Does your loved one with dementia regularly seem to lose money? Or does it seem to 'disappear' faster than it should? Here’s how you can help them cope.

They had a wad of cash in their wallet yesterday – you saw it with your own eyes – but today they’ve only got a few coins left. So what do you do? You know that they might get defensive if you ask them where it’s gone, they may even blame a carer, neighbour or other relative for stealing it, which could be embarrassing. But you can’t sit back and watch their hard-earned money disappear.

If this scenario sounds familiar, you aren’t alone. Money management skills are often amongst the first to go when a person has dementia, resulting in confusion and tension amongst family members. And it’s often the small stuff that causes most pain. For while many families prepare for the big issues such as updating a Will or setting up a Power of Attorney, it’s often more day-to-day money matters that catch them off guard, and can lead to untold stress.

Here’s some of the issues you might come up against – and how to deal with them.

Purse/wallet/cash regularly disappears

Regularly losing a wallet or purse, or the money inside it, is sadly very common and can cause the person with dementia much anxiety, particularly if they are prone to paranoia or suspicious thoughts.

The need for cash

For older people, cash is still king and having some in their purse, pocket or wallet can help them feel calm, in control and independent. This could be why losing their money – or forgetting where they left it – can feel so distressing. No amount of kindly reassurance along the lines of ‘never mind, it’s only money,’ will help.

Three solutions for money-handling issues

1. Keep at least one spare purse or wallet in a safe place so that they or you can ‘find it’ if the other one goes missing. But make sure it also has money inside it!

2. Try to make sure the amount of money they have in the purse is quite small but made up of coins and notes so that it feels more substantial.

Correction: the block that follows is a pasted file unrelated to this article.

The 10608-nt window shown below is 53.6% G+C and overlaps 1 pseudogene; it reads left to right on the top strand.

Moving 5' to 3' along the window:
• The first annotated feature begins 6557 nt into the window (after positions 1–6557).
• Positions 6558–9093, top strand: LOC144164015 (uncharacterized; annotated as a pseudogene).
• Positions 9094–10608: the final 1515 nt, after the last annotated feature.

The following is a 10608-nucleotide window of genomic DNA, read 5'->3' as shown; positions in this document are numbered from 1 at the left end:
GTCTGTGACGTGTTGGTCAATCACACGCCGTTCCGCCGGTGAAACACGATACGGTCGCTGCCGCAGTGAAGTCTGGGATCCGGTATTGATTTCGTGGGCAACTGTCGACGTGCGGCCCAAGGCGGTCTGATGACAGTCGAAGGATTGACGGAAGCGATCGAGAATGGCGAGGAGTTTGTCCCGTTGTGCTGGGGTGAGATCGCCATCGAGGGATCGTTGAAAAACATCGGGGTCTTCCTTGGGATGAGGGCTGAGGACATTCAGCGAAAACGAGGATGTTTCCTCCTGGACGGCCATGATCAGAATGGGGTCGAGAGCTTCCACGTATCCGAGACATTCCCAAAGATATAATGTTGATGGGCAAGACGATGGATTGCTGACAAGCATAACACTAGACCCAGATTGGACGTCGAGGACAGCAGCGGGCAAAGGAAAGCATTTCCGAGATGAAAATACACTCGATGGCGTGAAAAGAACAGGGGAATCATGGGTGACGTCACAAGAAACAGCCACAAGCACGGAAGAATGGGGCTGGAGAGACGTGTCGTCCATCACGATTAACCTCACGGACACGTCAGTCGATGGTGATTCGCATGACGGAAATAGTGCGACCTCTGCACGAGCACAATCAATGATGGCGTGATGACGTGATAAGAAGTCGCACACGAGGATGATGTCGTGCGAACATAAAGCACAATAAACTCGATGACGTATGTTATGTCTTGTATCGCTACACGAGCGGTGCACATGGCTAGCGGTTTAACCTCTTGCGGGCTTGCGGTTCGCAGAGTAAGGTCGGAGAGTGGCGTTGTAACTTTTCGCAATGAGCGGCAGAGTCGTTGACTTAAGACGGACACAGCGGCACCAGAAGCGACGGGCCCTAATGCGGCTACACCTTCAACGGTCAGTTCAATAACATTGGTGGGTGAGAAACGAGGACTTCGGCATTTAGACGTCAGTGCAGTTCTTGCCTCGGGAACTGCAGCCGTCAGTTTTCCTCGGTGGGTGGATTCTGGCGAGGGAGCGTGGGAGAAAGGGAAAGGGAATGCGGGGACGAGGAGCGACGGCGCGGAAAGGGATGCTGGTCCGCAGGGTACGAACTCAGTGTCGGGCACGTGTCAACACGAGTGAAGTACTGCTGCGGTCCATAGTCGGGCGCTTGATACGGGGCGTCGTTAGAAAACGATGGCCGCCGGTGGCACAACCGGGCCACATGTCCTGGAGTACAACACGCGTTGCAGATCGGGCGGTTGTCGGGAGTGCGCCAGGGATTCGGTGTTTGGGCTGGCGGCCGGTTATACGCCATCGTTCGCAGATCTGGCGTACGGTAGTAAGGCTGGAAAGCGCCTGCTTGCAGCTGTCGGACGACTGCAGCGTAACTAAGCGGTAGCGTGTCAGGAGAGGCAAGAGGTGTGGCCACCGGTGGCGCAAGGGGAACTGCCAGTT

3. If all else fails, you may want to consider giving your loved one some ‘play’ money to put in their purse. This is a very personal choice – some consider it demeaning to give people with dementia fake money designed for children to play with. However, it could also keep their real money safe. If you do decide to go down this route make sure the fake money is only used at home. It could become very embarrassing for them if they try to use it in shops.

Withdrawing large amounts of money from the bank

Many people assume that if they have Power of Attorney their loved one won’t be able to do this. Unfortunately, complex banking rules (which can differ widely) and counter staff who don’t understand how Power of Attorney works, can sometimes result in a person with dementia being able to continue withdrawing money from their bank.

If you’re concerned about this, check with your loved one’s bank, and if you think they’re not following correct procedure, make a complaint to the Financial Ombudsman Service.

Limit the need for cash

Make sure all their bills are paid by direct debit. Pensions, other income and benefits can also be paid directly into a bank account. Limiting the need for cash reduces the chances of it going missing, and makes them less vulnerable to doorstep fraudsters or burglars. And providing they always have cash to hand when necessary – whether to give pocket money to a grandchild, buy a packet of biscuits from the corner shop, or a birthday card for a friend – it doesn’t need to affect their quality of life.

Did you know?
US research reveals that one of the first signs of impending dementia is an inability to understand money and credit, contracts and agreements.